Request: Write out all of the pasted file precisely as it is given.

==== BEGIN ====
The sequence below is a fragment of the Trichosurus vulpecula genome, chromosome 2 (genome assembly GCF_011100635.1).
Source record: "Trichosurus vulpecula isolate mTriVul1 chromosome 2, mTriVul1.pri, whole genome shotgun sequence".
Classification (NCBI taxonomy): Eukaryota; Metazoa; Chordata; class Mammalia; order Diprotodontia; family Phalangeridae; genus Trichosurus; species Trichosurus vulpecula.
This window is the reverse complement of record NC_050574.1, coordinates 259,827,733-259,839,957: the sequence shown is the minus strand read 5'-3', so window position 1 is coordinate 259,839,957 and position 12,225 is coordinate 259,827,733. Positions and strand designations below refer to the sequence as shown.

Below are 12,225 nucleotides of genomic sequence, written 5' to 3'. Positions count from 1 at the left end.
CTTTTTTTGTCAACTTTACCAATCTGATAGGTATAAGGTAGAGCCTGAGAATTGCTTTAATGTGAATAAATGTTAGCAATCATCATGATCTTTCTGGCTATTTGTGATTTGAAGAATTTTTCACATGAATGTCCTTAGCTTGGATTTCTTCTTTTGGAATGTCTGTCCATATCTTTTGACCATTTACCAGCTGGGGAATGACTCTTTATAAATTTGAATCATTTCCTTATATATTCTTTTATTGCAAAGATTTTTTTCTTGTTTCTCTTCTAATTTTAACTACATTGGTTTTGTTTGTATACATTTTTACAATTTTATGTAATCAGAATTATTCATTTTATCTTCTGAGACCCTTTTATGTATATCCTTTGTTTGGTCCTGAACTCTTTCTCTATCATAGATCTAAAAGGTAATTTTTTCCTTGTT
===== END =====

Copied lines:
The sequence below is a fragment of the Trichosurus vulpecula genome, chromosome 2 (genome assembly GCF_011100635.1).
Source record: "Trichosurus vulpecula isolate mTriVul1 chromosome 2, mTriVul1.pri, whole genome shotgun sequence".
Classification (NCBI taxonomy): Eukaryota; Metazoa; Chordata; class Mammalia; order Diprotodontia; family Phalangeridae; genus Trichosurus; species Trichosurus vulpecula.
This window is the reverse complement of record NC_050574.1, coordinates 259,827,733-259,839,957: the sequence shown is the minus strand read 5'-3', so window position 1 is coordinate 259,839,957 and position 12,225 is coordinate 259,827,733. Positions and strand designations below refer to the sequence as shown.

Below are 12,225 nucleotides of genomic sequence, written 5' to 3'. Positions count from 1 at the left end.
CTTTTTTTGTCAACTTTACCAATCTGATAGGTATAAGGTAGAGCCTGAGAATTGCTTTAATGTGAATAAATGTTAGCAATCATCATGATCTTTCTGGCTATTTGTGATTTGAAGAATTTTTCACATGAATGTCCTTAGCTTGGATTTCTTCTTTTGGAATGTCTGTCCATATCTTTTGACCATTTACCAGCTGGGGAATGACTCTTTATAAATTTGAATCATTTCCTTATATATTCTTTTATTGCAAAGATTTTTTTCTTGTTTCTCTTCTAATTTTAACTACATTGGTTTTGTTTGTATACATTTTTACAATTTTATGTAATCAGAATTATTCATTTTATCTTCTGAGACCCTTTTATGTATATCCTTTGTTTGGTCCTGAACTCTTTCTCTATCATAGATCTAAAAGGTAATTTTTTCCTTGTT